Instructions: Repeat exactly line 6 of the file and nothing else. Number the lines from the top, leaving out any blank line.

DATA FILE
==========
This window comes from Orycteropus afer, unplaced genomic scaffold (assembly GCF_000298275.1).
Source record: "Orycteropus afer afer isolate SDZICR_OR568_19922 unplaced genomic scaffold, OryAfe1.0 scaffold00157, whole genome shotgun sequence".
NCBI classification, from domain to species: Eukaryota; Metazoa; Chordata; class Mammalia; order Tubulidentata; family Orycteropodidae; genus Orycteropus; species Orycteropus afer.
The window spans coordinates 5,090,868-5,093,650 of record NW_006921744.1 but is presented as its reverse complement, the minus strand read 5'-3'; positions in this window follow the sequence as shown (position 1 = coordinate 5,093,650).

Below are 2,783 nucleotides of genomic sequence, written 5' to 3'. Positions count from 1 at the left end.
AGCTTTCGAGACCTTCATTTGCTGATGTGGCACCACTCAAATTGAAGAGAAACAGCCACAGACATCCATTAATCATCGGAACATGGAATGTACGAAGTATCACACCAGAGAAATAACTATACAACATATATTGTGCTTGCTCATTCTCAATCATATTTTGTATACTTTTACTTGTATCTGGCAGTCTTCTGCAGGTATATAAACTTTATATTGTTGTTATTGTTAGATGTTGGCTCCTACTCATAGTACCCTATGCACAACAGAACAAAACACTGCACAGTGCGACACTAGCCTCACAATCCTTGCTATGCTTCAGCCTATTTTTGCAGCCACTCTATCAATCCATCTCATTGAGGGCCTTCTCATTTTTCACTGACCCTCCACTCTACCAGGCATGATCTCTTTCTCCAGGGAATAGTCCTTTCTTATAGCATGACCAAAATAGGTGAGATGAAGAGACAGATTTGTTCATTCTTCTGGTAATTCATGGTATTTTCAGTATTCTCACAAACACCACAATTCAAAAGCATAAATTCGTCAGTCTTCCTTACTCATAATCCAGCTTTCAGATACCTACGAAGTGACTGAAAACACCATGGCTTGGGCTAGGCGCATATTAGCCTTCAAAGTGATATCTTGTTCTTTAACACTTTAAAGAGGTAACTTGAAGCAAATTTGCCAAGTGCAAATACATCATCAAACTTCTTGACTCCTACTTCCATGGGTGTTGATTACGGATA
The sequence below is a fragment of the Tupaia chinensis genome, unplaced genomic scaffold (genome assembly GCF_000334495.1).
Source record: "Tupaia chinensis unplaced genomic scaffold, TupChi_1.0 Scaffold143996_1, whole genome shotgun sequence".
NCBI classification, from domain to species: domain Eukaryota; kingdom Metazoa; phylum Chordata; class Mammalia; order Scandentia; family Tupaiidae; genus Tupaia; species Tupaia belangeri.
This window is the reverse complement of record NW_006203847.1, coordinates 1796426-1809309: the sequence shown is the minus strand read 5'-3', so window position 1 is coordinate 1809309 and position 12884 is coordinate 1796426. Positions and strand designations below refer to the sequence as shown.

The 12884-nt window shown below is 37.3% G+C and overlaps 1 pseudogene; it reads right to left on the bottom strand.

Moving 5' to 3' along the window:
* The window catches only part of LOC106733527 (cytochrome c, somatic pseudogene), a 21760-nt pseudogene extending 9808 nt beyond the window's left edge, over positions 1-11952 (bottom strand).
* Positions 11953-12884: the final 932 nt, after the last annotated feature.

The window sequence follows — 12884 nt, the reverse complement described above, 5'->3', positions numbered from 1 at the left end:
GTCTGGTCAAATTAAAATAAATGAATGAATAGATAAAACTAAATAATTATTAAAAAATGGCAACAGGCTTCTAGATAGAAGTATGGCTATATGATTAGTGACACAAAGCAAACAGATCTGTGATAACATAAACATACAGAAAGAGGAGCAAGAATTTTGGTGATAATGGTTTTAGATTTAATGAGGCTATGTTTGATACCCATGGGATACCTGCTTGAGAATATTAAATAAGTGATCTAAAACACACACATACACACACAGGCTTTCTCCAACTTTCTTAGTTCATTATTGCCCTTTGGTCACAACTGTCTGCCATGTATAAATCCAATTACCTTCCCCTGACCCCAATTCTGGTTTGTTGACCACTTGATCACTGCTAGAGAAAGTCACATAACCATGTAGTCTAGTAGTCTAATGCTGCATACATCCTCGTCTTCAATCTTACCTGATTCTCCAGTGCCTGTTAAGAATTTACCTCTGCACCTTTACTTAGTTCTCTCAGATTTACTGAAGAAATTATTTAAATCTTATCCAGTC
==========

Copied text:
AGCTTTCGAGACCTTCATTTGCTGATGTGGCACCACTCAAATTGAAGAGAAACAGCCACAGACATCCATTAATCATCGGAACATGGAATGTACGAAGTATCACACCAGAGAAATAACTATACAACATATATTGTGCTTGCTCATTCTCAATCATATTTTGTATACTTTTACTTGTATCTGGCAGTCTTCTGCAGGTATATAAACTTTATATTGTTGTTATTGTTAGATGTTGGCTCCTACTCATAGTACCCTATGCACAACAGAACAAAACACTGCACAGTGCGACACTAGCCTCACAATCCTTGCTATGCTTCAGCCTATTTTTGCAGCCACTCTATCAATCCATCTCATTGAGGGCCTTCTCATTTTTCACTGACCCTCCACTCTACCAGGCATGATCTCTTTCTCCAGGGAATAGTCCTTTCTTATAGCATGACCAAAATAGGTGAGATGAAGAGACAGATTTGTTCATTCTTCTGGTAATTCATGGTATTTTCAGTATTCTCACAAACACCACAATTCAAAAGCATAAATTCGTCAGTCTTCCTTACTCATAATCCAGCTTTCAGATACCTACGAAGTGACTGAAAACACCATGGCTTGGGCTAGGCGCATATTAGCCTTCAAAGTGATATCTTGTTCTTTAACACTTTAAAGAGGTAACTTGAAGCAAATTTGCCAAGTGCAAATACATCATCAAACTTCTTGACTCCTACTTCCATGGGTGTTGATTACGGATA